Canada Foundation for Innovation

Canada Foundation for Innovation

September 01, 2011 11:00 ET

Federal Investment in Research Spurs Growth and Innovation

WINNIPEG, MANITOBA--(Marketwire - Sept. 1, 2011) - Seniors suffering from Parkinson's disease and babies born prematurely are just some of the those who will benefit from new investments in research infrastructure by the Government of Canada.

The Honourable Gary Goodyear, Minister of State (Science and Technology), today announced new funding in researchers and universities across Canada to provide them with the cutting edge equipment and facilities to be the best in the world and stay the best in the world. This funding from the Canada Foundation for Innovation (CFI) will support leading-edge research and recognizes the importance of knowledge and innovation in today's global economy.

"Our government is investing in science and technology to create jobs, improve the quality of life of Canadians and strengthen the economy," said Minister of State Goodyear. "This investment will make sure that our scientists have the tools they need to be successful, and help Canada develop, attract and retain the world's best researchers."

"CFI investments provide vital infrastructure in communities across the country and create opportunities for leveraging the work being undertaken by our enterprising researchers," said Dr. Gilles G. Patry, Canada Foundation for Innovation President and Chief Executive Officer. "Cutting-edge research facilities are magnets that attract the best talent from around the world, allowing them to work with business and train a new generation of Canadian researchers and innovators."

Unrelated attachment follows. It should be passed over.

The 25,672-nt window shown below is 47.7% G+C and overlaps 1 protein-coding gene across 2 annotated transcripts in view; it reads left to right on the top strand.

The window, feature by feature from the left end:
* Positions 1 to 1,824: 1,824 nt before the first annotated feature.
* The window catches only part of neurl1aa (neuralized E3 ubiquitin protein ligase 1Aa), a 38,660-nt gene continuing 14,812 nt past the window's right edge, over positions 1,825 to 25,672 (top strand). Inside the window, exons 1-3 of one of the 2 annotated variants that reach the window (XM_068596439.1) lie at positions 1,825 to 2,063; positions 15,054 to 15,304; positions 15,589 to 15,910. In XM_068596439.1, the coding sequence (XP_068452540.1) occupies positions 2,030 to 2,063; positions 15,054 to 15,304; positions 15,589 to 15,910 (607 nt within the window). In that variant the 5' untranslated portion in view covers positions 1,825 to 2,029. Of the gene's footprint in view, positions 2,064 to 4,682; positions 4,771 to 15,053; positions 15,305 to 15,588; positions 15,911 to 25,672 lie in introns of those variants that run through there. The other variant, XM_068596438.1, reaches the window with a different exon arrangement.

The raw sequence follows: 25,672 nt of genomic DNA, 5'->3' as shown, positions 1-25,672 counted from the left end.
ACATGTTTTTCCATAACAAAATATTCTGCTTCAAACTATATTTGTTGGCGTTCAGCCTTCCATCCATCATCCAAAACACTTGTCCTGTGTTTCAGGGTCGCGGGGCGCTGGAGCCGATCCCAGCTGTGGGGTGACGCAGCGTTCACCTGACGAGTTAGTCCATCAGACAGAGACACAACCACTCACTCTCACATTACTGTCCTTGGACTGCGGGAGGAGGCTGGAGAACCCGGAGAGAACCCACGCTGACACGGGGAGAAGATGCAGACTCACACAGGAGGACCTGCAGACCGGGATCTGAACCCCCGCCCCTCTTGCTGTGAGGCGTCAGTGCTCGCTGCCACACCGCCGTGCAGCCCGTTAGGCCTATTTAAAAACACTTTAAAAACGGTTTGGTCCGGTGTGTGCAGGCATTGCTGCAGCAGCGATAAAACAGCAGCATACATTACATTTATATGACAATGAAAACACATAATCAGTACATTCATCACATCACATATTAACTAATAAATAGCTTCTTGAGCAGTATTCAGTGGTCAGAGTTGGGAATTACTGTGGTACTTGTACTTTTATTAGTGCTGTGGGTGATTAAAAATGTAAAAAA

Getting more from research investments

The Canada Foundation for Innovation will invest $53 million to create the knowledge, solutions and new products and services that Canada needs to compete globally. This investment, made under the Canada Foundation for Innovation's Leaders Opportunity Fund (LOF), will support 207 projects at 42 Canadian research institutions across Canada. These projects will deliver real results that improve the health, well-being and security of Canadian families, communities and businesses.

Here are some of the projects being supported through this latest round of LOF funding:

  • Severe weather research helps prevent the loss of life and injury. Better understanding and predicting severe weather may help prevent the loss of life and injury as well as help reduce insurance costs. It will also help reduce the vulnerability of agricultural communities to extreme weather and protect economic activity in regions at risk. The work being undertaken by the research team at the University of Manitoba will help ensure the safety and security of Canadians in every region.
  • Isolated social media generation faces mental health issues. Cutting, scratching and self-injury are signs of despair and isolation for too many youth. According to a 2009 study, as many as 1 in 4 youth and young adults have self-injured. This problem is likely to increase with the coming of age of the social media generation. This is why the work being undertaken by the research team at the University of Guelph is vital, as self-injury is seen as a strong risk factor for suicidal behaviour.